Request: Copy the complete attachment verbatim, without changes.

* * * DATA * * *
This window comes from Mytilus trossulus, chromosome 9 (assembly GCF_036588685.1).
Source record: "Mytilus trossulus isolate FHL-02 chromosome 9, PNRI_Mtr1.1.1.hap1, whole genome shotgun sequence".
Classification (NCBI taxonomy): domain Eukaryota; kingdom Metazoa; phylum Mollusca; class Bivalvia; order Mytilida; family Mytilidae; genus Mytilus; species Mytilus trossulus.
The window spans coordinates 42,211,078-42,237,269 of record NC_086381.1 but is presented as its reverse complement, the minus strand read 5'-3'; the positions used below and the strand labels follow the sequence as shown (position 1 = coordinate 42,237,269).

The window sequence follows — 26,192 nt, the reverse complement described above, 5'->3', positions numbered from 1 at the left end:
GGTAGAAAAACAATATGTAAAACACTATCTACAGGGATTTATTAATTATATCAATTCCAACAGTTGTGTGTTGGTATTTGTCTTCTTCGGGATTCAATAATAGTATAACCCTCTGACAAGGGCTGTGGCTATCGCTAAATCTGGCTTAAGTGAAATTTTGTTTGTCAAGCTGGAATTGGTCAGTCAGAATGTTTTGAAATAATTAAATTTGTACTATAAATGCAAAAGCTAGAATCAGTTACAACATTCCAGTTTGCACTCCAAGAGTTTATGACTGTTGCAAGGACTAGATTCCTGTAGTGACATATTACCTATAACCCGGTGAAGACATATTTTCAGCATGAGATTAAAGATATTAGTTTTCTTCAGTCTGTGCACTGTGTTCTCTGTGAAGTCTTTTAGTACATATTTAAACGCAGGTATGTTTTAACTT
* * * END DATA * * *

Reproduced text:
This window comes from Mytilus trossulus, chromosome 9 (assembly GCF_036588685.1).
Source record: "Mytilus trossulus isolate FHL-02 chromosome 9, PNRI_Mtr1.1.1.hap1, whole genome shotgun sequence".
Classification (NCBI taxonomy): domain Eukaryota; kingdom Metazoa; phylum Mollusca; class Bivalvia; order Mytilida; family Mytilidae; genus Mytilus; species Mytilus trossulus.
The window spans coordinates 42,211,078-42,237,269 of record NC_086381.1 but is presented as its reverse complement, the minus strand read 5'-3'; the positions used below and the strand labels follow the sequence as shown (position 1 = coordinate 42,237,269).

The window sequence follows — 26,192 nt, the reverse complement described above, 5'->3', positions numbered from 1 at the left end:
GGTAGAAAAACAATATGTAAAACACTATCTACAGGGATTTATTAATTATATCAATTCCAACAGTTGTGTGTTGGTATTTGTCTTCTTCGGGATTCAATAATAGTATAACCCTCTGACAAGGGCTGTGGCTATCGCTAAATCTGGCTTAAGTGAAATTTTGTTTGTCAAGCTGGAATTGGTCAGTCAGAATGTTTTGAAATAATTAAATTTGTACTATAAATGCAAAAGCTAGAATCAGTTACAACATTCCAGTTTGCACTCCAAGAGTTTATGACTGTTGCAAGGACTAGATTCCTGTAGTGACATATTACCTATAACCCGGTGAAGACATATTTTCAGCATGAGATTAAAGATATTAGTTTTCTTCAGTCTGTGCACTGTGTTCTCTGTGAAGTCTTTTAGTACATATTTAAACGCAGGTATGTTTTAACTT